Election coverage

David Brinkley covering Nixon/Kennedy election
Copy slide of television coverage of Nixon/Kennedy election, in New York City, NY. NBC News Anchors Chet Huntley (left) and David Brinkley (right) were on the air nonstop for over 12 hours from their NBC News Headquarters at "30 Rock" in downtown Manhattan. Photographer of original image is unknown.

It is Election Day in the United States of America—which also means its election coverage day, too, although there’s no guarantee that will last fewer than twenty-four hours.  As you might expect, there are some historically relevant images in the Hugh Morton collection.  Two undated Ektachrome copy slides of photographs by an unknown photographer(s) depict the NBC newsroom set during coverage of the 1960 election between Richard M. Nixon and John F. Kennedy.  Were these NBC promotional photographs?  This is likely a long shot, but does anyone know who the photographer(s) was?  David Brinkley was a native of Wilmington, N.C, which is likely why Morton made the copy slides for some unknown reason.  Maybe he made them for the “This Is Your Life, David Brinkley” slide presentation on January 7, 1971 mentioned in the book Making a Difference in North Carolina?  Over to you, Chet . . . .
David Brinkley and Chet Huntley on NBC newsroom set during Nixon/Kennedy election coverage
NBC News Anchors Chet Huntley (left) and David Brinkley (right) on the set at NBC News Headquarters during their coverage of the 1960 Nixon/Kennedy election. This image is from a copy slide in the Morton collection, and the photographer of original image is unknown.

An even earlier election-results image likely comes from the 1956 North Carolina gubernatorial campaign.  Two WUNC television cameras train their lenses on Luther Hodges.  The blackboards make an interesting comparison to the high-tech graphics we will be viewing this evening!  Does anyone recognize the location?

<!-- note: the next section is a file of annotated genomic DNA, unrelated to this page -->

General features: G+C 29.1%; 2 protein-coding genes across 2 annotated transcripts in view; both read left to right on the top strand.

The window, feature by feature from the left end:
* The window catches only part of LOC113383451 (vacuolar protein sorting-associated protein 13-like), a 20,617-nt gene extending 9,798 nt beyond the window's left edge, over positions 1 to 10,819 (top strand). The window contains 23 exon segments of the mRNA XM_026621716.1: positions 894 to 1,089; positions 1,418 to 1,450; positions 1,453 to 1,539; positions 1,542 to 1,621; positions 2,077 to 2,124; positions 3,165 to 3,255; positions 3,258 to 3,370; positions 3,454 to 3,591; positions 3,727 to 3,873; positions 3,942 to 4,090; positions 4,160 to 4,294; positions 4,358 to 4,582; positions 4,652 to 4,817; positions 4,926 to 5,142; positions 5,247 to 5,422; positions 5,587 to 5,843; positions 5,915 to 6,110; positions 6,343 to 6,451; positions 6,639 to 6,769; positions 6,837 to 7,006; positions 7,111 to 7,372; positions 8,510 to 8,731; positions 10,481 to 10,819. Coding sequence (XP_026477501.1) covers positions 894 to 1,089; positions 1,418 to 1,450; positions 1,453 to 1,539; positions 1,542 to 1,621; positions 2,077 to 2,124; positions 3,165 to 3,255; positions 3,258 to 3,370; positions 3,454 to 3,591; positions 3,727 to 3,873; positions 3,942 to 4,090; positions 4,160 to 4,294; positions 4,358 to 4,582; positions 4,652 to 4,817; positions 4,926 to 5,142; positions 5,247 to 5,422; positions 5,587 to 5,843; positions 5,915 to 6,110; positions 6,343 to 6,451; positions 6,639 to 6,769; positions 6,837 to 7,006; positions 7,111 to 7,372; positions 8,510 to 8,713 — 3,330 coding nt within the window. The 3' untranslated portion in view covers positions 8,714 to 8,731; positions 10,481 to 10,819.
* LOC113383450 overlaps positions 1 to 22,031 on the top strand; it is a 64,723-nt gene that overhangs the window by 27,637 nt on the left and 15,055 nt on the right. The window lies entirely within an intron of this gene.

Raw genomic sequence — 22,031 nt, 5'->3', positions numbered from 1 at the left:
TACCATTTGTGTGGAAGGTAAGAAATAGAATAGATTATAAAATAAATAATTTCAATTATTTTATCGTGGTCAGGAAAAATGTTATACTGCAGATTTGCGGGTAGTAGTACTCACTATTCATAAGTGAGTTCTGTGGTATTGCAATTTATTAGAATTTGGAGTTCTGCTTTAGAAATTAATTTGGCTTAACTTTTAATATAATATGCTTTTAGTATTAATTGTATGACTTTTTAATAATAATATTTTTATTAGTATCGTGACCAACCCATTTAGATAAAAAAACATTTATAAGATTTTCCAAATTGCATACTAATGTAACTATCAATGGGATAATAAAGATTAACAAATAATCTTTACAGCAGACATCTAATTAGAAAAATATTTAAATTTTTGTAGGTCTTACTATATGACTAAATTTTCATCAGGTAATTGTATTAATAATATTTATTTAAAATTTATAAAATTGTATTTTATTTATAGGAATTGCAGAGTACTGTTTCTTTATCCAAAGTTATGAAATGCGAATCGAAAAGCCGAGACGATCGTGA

1956 North Carolina Election Results
WUNC-TV cameras focus on Luther H. Hodges standing before blackboards with various electoral results recorded on them, probably in the 1956 state elections. Standing on the left is Jim Reid, WPTF Radio announcer and sports broadcaster. On the right is former WPTF Radio broadcaster and UNC Professor Wesley Wallace.

And on a concluding note . . . if you haven’t already . . .
Vote today automobile
Cropped view of an automobile with "Junior Chamber of Commerce, Vote Today!" banner and megaphone on Princess Street, Wilmington, N. C. street. The license plate date is 1948, and the Odd Fellows Building is in the background. Click on the image to see the scene without cropping.

6 thoughts on “Election coverage”

  1. A timely and interesting post, Stephen. If I may, let me make a comment or two.
    There are several similar pictures to #1 and #2 in the “1960 NBC News Convention Handbook” and each is credited to NBC News. Apparently there was a photographer assigned to the NBC News Marketing/Promotion Department for the conventions and election night. No individual names were listed.
    The newsman standing in front of the West Virginia board in the background of picture #2 is Anchor/Reporter Frank McGee.
    I believe picture #3 was taken on May 26, 1956…the night of the Democratic Primary in North Carolina. If you look closely at the blackboards behind Gov. Hodges you’ll see election returns. You’ll see “Gov. Earle, Hodges, Saw-”